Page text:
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Winchester prison 'on verge of a major incident'

image copyrightChris Talbot
image captionHMP Winchester has two parts - a traditional Victorian prison (pictured) holding up to 561 prisoners, and the smaller Westhill site with 129 prisoners

Rising tension has left a prison "teetering on the edge of a major incident", a report has warned.

HMP Winchester in Hampshire has seen increases in self-harm, drug use and violence, the prison's Independent Monitoring Board (IMB) said.

Its annual report said only the "resilience" of staff had prevented serious disruption.

The Ministry of Justice (MoJ) said it had taken "immediate action to improve safety".

It said it had introduced body-worn cameras in the prison, as well as installing additional CCTV and recruiting extra staff.

'Unpleasant dungeon'

The IMB said the Victorian jail was "understaffed", with "inadequate facilities".

Some inmates were locked up for at least 23 hours a day in small shared cells, creating "frustration", the report said.

The "ageing fabric and condition" of the building was deteriorating, with limited disabled access.

The IMB said the prison's "inhumane" care and separation unit was "a dank, dark unpleasant dungeon" and had been repeatedly recommended for closure.

It said the deaths of four inmates during the past year had highlighted "ineffective management of highly vulnerable prisoners".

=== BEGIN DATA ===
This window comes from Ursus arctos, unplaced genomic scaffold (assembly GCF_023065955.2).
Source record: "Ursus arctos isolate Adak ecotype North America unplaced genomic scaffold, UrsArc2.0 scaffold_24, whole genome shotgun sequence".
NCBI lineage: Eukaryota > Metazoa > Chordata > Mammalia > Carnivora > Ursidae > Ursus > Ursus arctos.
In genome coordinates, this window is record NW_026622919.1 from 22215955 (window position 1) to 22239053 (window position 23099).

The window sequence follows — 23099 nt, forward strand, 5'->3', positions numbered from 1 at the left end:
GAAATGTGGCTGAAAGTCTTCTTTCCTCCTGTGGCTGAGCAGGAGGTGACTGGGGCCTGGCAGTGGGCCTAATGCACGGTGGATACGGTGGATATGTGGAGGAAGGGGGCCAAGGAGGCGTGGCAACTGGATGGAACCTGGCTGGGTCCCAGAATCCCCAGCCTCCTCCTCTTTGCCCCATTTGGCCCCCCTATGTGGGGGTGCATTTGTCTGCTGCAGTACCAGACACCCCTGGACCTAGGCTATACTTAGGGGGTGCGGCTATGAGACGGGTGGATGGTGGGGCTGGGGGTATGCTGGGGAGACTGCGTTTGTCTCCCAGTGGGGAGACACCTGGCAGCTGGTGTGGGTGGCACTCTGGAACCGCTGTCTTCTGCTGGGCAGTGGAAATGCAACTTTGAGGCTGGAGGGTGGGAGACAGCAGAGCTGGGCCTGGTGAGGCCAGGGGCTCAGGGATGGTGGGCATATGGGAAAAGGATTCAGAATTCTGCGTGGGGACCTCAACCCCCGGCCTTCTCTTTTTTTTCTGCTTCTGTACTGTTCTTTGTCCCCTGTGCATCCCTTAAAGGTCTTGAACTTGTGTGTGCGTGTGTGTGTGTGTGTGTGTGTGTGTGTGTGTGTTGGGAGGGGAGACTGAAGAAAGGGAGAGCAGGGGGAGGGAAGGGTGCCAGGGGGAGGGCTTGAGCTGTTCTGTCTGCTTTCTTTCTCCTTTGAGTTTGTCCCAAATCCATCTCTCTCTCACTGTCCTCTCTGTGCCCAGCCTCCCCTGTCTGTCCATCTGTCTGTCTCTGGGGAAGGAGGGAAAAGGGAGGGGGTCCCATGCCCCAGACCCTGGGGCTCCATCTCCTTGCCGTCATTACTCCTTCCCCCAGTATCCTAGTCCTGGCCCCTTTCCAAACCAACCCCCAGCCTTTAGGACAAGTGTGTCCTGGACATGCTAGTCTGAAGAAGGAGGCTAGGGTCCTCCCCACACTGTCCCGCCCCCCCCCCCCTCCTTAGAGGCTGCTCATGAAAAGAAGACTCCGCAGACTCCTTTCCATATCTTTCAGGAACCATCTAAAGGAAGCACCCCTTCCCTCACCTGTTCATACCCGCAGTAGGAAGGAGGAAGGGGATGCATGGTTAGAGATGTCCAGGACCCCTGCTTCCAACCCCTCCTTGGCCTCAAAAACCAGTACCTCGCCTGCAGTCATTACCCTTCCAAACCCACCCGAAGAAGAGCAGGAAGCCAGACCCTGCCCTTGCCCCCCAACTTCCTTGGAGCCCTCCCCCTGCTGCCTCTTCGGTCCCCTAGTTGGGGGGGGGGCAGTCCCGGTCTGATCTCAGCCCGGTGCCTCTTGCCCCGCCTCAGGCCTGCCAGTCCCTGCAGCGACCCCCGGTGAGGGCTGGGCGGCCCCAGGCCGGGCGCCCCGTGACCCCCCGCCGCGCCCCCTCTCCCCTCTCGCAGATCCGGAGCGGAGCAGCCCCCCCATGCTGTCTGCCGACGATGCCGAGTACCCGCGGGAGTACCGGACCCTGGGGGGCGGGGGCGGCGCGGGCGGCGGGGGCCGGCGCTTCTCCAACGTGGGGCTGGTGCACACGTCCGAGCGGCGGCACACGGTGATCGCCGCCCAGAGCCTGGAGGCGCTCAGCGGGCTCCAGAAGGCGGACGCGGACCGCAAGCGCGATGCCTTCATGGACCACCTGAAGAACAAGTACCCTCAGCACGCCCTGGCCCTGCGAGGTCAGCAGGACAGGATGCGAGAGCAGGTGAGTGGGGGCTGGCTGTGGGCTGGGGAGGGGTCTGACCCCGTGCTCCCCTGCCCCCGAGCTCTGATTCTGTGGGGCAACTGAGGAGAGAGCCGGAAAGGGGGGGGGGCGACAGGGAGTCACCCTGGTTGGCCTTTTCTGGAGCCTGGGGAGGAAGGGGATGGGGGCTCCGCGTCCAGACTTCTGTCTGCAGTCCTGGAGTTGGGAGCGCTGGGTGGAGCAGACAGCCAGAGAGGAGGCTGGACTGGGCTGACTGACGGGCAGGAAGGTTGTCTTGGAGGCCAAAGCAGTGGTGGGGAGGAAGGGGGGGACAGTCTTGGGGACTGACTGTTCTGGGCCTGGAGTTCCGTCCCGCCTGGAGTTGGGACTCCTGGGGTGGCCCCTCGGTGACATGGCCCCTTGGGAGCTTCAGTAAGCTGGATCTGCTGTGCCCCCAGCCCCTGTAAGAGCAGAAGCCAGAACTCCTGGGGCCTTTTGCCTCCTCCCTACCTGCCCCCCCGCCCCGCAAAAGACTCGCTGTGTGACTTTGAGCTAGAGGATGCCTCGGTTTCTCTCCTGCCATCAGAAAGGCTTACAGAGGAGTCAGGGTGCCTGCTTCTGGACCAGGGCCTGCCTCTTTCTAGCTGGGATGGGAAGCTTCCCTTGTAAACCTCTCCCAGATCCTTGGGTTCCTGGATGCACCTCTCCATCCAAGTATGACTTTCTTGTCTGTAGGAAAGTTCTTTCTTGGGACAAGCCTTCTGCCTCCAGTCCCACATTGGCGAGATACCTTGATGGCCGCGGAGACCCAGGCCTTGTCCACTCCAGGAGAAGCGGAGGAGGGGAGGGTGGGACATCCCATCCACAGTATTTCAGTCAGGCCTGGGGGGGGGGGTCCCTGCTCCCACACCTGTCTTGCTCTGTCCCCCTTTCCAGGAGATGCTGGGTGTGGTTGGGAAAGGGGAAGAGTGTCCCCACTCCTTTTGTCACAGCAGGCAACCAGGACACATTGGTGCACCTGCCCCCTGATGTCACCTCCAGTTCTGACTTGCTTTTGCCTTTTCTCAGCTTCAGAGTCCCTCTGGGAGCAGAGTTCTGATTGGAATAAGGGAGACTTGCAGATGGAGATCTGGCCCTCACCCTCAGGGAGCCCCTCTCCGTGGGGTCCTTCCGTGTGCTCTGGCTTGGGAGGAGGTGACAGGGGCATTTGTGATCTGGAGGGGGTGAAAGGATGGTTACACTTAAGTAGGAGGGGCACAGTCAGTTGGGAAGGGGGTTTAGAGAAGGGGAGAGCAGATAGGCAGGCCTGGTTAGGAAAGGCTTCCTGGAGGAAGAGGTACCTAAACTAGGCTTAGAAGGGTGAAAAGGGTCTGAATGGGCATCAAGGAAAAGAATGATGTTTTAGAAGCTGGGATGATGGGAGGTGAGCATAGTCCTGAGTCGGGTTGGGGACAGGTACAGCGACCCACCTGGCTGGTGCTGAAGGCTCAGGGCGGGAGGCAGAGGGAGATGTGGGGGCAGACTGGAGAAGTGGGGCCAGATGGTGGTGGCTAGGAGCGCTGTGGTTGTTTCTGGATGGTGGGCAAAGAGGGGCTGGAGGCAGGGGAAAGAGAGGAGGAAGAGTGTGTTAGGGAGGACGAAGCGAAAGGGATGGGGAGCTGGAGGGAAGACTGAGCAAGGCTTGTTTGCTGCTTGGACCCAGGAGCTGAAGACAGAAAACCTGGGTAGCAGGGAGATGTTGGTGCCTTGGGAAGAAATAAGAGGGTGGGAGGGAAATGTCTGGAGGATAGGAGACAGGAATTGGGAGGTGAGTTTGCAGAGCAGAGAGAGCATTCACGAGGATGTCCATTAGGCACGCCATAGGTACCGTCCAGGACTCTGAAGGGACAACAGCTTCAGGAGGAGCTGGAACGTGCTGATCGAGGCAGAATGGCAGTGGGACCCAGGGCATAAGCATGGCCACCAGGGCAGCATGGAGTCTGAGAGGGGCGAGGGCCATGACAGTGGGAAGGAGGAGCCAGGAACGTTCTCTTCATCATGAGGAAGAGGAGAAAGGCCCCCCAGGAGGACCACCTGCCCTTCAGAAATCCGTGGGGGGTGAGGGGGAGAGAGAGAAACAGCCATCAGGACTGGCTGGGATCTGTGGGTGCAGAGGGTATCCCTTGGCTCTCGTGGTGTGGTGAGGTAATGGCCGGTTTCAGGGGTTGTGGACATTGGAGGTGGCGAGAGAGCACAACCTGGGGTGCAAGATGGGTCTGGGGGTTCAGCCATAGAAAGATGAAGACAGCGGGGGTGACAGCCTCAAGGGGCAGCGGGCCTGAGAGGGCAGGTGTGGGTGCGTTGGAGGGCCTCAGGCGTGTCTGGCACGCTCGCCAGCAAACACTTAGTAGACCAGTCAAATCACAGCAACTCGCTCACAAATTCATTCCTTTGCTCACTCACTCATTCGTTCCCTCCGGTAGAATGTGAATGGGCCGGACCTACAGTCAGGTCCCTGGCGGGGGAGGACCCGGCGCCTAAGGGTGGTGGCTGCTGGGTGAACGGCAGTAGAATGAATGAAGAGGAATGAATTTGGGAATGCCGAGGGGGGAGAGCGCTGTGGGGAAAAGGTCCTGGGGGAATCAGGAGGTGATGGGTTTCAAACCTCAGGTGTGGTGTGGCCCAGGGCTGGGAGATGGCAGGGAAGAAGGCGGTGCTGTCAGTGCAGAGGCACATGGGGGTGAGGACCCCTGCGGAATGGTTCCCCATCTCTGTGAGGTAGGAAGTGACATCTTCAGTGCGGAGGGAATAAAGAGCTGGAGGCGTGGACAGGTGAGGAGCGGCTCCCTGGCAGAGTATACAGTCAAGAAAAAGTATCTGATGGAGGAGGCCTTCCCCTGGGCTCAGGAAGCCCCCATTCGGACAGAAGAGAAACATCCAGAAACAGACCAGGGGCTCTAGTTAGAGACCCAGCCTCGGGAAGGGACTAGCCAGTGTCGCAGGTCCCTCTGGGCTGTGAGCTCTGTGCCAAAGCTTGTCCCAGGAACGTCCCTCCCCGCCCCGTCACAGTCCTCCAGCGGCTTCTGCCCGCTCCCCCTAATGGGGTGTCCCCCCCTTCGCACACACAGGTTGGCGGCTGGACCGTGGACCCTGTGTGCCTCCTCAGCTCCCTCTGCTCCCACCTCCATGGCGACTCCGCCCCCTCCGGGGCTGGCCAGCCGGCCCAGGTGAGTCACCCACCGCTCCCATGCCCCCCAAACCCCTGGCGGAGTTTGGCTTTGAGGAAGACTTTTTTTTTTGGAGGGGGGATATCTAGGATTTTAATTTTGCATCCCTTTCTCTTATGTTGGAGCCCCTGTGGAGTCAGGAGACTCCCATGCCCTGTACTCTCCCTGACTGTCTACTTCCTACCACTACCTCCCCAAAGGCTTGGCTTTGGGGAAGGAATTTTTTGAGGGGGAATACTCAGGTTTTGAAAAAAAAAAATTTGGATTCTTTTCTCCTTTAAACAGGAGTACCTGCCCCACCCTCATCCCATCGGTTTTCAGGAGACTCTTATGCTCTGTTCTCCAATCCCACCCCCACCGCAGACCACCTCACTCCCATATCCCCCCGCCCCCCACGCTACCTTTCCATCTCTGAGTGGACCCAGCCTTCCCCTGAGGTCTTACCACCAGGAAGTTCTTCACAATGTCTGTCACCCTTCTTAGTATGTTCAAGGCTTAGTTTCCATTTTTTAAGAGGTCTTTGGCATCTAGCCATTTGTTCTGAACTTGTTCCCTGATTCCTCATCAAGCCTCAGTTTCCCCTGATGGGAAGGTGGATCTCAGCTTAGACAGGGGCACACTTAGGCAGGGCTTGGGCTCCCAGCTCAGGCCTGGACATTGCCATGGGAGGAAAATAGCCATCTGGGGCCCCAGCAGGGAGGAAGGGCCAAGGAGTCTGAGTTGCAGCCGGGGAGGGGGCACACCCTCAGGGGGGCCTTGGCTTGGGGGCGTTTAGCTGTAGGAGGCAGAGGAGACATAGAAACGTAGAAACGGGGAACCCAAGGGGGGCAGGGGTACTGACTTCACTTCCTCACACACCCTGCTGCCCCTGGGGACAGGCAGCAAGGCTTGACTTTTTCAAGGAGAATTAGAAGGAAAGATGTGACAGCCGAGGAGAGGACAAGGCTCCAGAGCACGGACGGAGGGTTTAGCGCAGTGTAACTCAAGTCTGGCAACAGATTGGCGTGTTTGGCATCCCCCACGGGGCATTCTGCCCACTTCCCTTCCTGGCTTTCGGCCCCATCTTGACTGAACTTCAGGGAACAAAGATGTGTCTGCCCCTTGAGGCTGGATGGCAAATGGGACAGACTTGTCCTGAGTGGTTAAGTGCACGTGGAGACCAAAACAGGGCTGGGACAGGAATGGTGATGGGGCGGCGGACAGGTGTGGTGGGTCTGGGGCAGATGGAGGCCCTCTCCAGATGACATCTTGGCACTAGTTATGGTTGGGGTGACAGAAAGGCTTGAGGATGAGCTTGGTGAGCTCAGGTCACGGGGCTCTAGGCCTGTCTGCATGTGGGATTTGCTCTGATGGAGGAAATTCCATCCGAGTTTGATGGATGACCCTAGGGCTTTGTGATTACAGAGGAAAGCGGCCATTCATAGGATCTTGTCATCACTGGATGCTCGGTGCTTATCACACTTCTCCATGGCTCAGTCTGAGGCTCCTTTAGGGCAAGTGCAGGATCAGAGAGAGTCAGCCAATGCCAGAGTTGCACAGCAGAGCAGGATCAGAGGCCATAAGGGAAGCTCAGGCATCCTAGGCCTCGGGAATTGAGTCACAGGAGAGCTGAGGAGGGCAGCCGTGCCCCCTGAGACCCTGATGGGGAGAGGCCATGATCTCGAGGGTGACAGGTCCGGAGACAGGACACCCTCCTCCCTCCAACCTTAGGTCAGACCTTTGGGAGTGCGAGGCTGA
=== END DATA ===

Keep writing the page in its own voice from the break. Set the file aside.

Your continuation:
Levels of violence were "high", with about 17 attacks by prisoners recorded every week.

image copyrightGoogle
image captionThe Ministry of Justice said the prison had taken "immediate action" to improve safety

The IMB said the arrival of a new governor in August 2016 had had "an increasingly positive impact".

A smoking ban introduced in January had led to "the introduction of tobacco as a competing contraband with other drugs", the board added.

The report, covering the period from June 2016 to May 2017, said prisoners were not well-prepared for release.

It said: "If the MoJ would get education and job opportunities right it could dramatically reduce the future prison population."

In a statement, the ministry said the prison had taken measures to improve security.

It added: "The board have rightly recognised some improvements, following the appointment of a new governor, but there is much more to be done.

"That is why the governor introduced changes to the regime in August which has resulted in a more stable environment for staff and prisoners."

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